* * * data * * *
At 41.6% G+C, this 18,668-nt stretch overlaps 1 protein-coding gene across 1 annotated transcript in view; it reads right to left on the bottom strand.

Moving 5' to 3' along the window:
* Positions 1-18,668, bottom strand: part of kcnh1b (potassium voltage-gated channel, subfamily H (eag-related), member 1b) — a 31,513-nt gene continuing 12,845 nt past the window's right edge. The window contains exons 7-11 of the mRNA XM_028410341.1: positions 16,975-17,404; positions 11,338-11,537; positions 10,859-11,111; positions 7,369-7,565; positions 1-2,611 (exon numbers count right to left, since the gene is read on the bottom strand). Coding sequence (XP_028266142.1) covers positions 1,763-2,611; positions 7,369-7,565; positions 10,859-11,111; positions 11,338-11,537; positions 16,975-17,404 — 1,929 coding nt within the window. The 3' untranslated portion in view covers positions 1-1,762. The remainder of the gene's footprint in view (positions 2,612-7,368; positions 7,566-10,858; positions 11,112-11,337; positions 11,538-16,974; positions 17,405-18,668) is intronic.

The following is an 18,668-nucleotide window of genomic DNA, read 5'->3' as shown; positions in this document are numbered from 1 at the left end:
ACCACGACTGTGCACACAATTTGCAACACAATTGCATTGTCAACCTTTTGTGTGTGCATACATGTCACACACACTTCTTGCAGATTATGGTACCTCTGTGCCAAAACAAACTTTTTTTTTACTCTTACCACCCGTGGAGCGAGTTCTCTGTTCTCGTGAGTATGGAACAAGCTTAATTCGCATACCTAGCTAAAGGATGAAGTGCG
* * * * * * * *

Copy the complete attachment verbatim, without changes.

At 41.6% G+C, this 18,668-nt stretch overlaps 1 protein-coding gene across 1 annotated transcript in view; it reads right to left on the bottom strand.

Moving 5' to 3' along the window:
* Positions 1-18,668, bottom strand: part of kcnh1b (potassium voltage-gated channel, subfamily H (eag-related), member 1b) — a 31,513-nt gene continuing 12,845 nt past the window's right edge. The window contains exons 7-11 of the mRNA XM_028410341.1: positions 16,975-17,404; positions 11,338-11,537; positions 10,859-11,111; positions 7,369-7,565; positions 1-2,611 (exon numbers count right to left, since the gene is read on the bottom strand). Coding sequence (XP_028266142.1) covers positions 1,763-2,611; positions 7,369-7,565; positions 10,859-11,111; positions 11,338-11,537; positions 16,975-17,404 — 1,929 coding nt within the window. The 3' untranslated portion in view covers positions 1-1,762. The remainder of the gene's footprint in view (positions 2,612-7,368; positions 7,566-10,858; positions 11,112-11,337; positions 11,538-16,974; positions 17,405-18,668) is intronic.

The following is an 18,668-nucleotide window of genomic DNA, read 5'->3' as shown; positions in this document are numbered from 1 at the left end:
ACCACGACTGTGCACACAATTTGCAACACAATTGCATTGTCAACCTTTTGTGTGTGCATACATGTCACACACACTTCTTGCAGATTATGGTACCTCTGTGCCAAAACAAACTTTTTTTTTACTCTTACCACCCGTGGAGCGAGTTCTCTGTTCTCGTGAGTATGGAACAAGCTTAATTCGCATACCTAGCTAAAGGATGAAGTGCG